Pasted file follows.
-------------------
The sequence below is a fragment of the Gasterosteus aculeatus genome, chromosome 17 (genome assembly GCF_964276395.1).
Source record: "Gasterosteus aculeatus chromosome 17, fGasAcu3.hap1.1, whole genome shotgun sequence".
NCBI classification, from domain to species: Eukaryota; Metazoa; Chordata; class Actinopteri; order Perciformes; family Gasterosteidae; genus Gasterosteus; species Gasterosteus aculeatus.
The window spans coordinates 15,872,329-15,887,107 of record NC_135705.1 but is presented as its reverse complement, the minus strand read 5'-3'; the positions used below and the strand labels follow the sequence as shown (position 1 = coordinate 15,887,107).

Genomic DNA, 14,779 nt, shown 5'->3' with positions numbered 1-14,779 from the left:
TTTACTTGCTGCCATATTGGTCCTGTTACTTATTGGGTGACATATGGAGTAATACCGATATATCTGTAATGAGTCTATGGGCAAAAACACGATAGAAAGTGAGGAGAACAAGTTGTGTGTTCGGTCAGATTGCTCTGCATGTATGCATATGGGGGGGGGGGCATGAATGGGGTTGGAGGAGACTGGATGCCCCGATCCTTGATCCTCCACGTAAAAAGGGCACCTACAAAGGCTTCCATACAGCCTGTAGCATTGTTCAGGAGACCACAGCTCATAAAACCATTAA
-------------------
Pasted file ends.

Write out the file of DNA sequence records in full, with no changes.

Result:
The sequence below is a fragment of the Gasterosteus aculeatus genome, chromosome 17 (genome assembly GCF_964276395.1).
Source record: "Gasterosteus aculeatus chromosome 17, fGasAcu3.hap1.1, whole genome shotgun sequence".
NCBI classification, from domain to species: Eukaryota; Metazoa; Chordata; class Actinopteri; order Perciformes; family Gasterosteidae; genus Gasterosteus; species Gasterosteus aculeatus.
The window spans coordinates 15,872,329-15,887,107 of record NC_135705.1 but is presented as its reverse complement, the minus strand read 5'-3'; the positions used below and the strand labels follow the sequence as shown (position 1 = coordinate 15,887,107).

Genomic DNA, 14,779 nt, shown 5'->3' with positions numbered 1-14,779 from the left:
TTTACTTGCTGCCATATTGGTCCTGTTACTTATTGGGTGACATATGGAGTAATACCGATATATCTGTAATGAGTCTATGGGCAAAAACACGATAGAAAGTGAGGAGAACAAGTTGTGTGTTCGGTCAGATTGCTCTGCATGTATGCATATGGGGGGGGGGGCATGAATGGGGTTGGAGGAGACTGGATGCCCCGATCCTTGATCCTCCACGTAAAAAGGGCACCTACAAAGGCTTCCATACAGCCTGTAGCATTGTTCAGGAGACCACAGCTCATAAAACCATTAA